Financial Data
Updated 26 Feb 2020

Plan your marketing wisely

Marketing is an investment in the future of your business.

17 June 2013  Share  0 comments  Print

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It is often said that in business you have to spend money to make money. This may be true, but paying your hard-earned cash to market your business doesn’t necessarily mean spending a fortune on advertising, says Standard Bank.

“Marketing your business and getting customers through the door is about defining who your customers are and then developing plans to attract them to buy your products or use your services rather than those of a competitor,” says Clive Pintusewitz, head of Small Enterprises at Standard Bank.

“To many business owners, marketing means advertising, which in turn means a big budget,” he says. “However marketing is much broader than this. It can bring major benefits to a company, and should be seen as an investment in the future. As such, it needs to be part of a strategic, measureable plan.”

Do a marketing plan

The following should be considered when marketing your business, says Pintusewitz:

  • Know who you are selling to. Identify your target markets before you begin planning.
  • Define what customers need from you and what they expect you to give them.
  • Examine what your customers buy and how this fits their lifestyles. Match the benefits you provide with your customers’ needs.
  • Know what sets you apart from your competitors, and use what is unique to your business to promote it.
  • Put all this information on paper, along with various marketing ideas.
  • Examine the advantages and disadvantages of the ideas and refine the marketing channels or tools you would like to use.

The above will provide a business owner with a strategy, that could see him or her distributing leaflets on 10 different occasions, or using ads in the local paper over a period of several months to keep visibility high, or sending SMSs to customers to promote products or services.

Establish your USP

What makes a business unique is called its unique selling proposition (USP).

When combined with the benefits of its products or services, this forms a powerful platform for marketing a business. People want to know how a product can save them time, money or solve everyday problems that impact them.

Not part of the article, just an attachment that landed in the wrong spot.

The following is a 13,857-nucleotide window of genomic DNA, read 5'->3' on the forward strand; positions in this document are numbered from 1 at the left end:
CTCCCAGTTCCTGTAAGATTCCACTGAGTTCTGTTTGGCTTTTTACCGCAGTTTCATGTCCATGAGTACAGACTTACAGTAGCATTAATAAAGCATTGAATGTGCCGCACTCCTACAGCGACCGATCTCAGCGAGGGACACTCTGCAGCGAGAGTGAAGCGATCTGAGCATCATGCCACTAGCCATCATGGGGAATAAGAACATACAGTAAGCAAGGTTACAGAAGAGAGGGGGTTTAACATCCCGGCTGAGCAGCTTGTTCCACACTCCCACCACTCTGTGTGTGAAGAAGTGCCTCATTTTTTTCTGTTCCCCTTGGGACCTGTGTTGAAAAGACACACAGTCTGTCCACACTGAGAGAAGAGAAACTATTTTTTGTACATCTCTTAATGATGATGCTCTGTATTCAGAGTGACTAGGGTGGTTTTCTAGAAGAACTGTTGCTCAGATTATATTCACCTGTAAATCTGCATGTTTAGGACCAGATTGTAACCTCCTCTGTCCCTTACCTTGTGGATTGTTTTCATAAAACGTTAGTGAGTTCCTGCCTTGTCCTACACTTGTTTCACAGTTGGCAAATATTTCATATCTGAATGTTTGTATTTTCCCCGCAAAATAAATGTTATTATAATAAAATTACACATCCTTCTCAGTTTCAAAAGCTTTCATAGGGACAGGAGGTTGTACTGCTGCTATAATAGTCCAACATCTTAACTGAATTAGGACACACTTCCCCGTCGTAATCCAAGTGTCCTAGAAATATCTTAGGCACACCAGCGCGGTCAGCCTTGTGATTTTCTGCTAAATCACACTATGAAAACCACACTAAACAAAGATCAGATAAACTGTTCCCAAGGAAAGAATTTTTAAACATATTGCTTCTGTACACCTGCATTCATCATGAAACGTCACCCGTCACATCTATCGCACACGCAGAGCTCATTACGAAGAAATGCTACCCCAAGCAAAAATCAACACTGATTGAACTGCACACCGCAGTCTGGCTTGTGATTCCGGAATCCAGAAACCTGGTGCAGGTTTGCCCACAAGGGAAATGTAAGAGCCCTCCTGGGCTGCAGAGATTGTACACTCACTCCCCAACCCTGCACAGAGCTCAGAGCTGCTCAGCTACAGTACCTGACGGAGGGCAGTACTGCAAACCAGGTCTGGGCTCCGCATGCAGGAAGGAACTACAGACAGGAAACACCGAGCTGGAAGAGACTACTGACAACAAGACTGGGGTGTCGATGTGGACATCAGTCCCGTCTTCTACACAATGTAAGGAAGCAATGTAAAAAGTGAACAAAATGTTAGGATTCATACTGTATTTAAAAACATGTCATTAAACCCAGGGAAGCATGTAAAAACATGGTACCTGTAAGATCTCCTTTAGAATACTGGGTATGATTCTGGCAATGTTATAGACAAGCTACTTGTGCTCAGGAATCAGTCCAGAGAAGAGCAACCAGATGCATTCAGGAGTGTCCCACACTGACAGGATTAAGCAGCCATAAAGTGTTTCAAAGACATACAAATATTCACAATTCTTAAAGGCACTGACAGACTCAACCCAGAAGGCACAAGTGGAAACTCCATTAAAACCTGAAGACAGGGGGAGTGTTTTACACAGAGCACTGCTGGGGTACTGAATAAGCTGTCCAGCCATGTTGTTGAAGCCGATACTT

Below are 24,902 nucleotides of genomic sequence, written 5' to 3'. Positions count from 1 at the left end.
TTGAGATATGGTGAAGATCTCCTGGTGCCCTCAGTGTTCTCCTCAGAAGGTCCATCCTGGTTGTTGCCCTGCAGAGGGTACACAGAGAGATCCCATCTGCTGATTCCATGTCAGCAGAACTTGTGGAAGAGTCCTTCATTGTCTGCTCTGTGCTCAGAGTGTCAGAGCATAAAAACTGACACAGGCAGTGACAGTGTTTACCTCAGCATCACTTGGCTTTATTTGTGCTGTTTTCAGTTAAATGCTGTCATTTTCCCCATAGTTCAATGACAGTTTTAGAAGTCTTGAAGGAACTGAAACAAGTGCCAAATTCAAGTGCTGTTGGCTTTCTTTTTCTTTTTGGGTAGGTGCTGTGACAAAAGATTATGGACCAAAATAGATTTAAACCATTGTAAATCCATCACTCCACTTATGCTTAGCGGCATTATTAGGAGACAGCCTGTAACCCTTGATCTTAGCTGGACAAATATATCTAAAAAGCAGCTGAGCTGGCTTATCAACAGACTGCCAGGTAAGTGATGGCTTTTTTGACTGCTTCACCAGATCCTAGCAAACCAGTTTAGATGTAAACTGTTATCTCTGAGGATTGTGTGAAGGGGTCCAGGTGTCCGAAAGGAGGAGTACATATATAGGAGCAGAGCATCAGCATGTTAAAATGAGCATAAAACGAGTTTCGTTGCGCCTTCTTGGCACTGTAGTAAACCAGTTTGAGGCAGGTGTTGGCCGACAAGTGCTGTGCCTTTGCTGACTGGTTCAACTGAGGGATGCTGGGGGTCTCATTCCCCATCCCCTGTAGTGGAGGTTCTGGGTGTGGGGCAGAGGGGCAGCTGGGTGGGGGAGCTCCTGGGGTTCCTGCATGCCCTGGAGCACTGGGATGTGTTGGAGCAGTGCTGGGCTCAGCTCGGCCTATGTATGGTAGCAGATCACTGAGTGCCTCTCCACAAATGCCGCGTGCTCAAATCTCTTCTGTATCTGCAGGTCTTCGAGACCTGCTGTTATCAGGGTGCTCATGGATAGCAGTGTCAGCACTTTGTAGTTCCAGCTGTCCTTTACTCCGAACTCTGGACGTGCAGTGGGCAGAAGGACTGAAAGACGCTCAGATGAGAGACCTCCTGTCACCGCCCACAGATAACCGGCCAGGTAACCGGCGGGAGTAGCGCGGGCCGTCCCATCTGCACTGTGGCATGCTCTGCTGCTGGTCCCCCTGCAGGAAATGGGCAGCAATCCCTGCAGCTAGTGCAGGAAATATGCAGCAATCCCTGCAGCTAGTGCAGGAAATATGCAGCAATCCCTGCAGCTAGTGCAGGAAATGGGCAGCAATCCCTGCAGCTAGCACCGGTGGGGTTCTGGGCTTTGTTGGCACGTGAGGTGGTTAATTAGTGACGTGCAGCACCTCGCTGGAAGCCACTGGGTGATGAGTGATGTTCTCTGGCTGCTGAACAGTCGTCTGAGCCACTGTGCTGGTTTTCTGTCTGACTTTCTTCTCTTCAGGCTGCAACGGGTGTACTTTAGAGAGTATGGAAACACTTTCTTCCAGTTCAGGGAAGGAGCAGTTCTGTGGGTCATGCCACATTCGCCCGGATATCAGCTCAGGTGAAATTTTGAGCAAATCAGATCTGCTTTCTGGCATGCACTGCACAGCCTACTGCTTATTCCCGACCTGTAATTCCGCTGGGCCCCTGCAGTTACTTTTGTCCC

“Your USP needs to attract your target market. It could be something small like offering customers a guarantee on items that they buy, or, if you provide a service, a flat rate rather than a higher after hours call out fee,” says Pintusewitz.

It doesn’t have to cost a fortune

Instead of big budget advertising, you can also effectively promote your business through community newspapers, school newsletters, classified ads and even putting free material on social media platforms.

If you write well, you can also pen your own advertisements. The key points to consider when compiling an ad are contained in the ‘AIDA' formula:

  • A- is for attention. The ad needs to attract attention
  • I- is for interest. It must be interesting to readers
  • D- is for desire. It must meet a customer need
  • A- is for action. It must have a call to action, so ensure that you include your telephone number and website address

The objective of marketing is to attract customers, so it is important to measure the results it brings in. To be profitable, marketing efforts should cost less than the money they bring in from sales.

Keep customers coming back

“It is also key to convert new customers into regulars,” Pintusewitz says. “This means ensuring that they get the service and products they need, and are constantly kept up to date with what you have to offer.”

“Build up a data base of names and contact details so that you can send SMSs or e-mails to your best customers to provide them with regular updates about your products or services. Show them you are interested in them and they will keep coming back. Being indifferent to their needs could see them becoming part of the 63% of customers who never return to a businesses,” says Pintusewitz.

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